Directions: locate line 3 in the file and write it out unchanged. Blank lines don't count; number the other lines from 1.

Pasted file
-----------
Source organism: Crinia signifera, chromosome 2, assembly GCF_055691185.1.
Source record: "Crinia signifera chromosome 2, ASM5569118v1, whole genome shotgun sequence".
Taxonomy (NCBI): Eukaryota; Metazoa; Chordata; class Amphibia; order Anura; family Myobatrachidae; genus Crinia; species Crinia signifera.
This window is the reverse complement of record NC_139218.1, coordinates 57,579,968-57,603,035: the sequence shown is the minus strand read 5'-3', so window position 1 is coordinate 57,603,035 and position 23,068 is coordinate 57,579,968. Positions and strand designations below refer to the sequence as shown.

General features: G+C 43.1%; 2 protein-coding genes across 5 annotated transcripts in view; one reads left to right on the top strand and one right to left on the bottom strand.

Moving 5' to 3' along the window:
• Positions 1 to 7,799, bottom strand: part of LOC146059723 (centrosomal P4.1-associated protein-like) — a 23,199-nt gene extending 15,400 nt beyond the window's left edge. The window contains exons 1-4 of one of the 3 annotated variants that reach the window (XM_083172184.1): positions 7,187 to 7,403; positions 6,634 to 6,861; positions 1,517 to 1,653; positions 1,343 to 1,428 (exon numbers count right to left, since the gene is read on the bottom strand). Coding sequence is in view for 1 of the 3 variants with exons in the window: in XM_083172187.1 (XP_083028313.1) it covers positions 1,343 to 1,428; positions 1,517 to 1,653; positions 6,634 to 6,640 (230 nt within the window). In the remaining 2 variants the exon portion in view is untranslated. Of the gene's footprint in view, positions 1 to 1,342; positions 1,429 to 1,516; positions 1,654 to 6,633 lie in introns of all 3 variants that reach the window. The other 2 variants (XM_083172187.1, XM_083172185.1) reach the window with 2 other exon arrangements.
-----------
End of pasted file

Taxonomy (NCBI): Eukaryota; Metazoa; Chordata; class Amphibia; order Anura; family Myobatrachidae; genus Crinia; species Crinia signifera.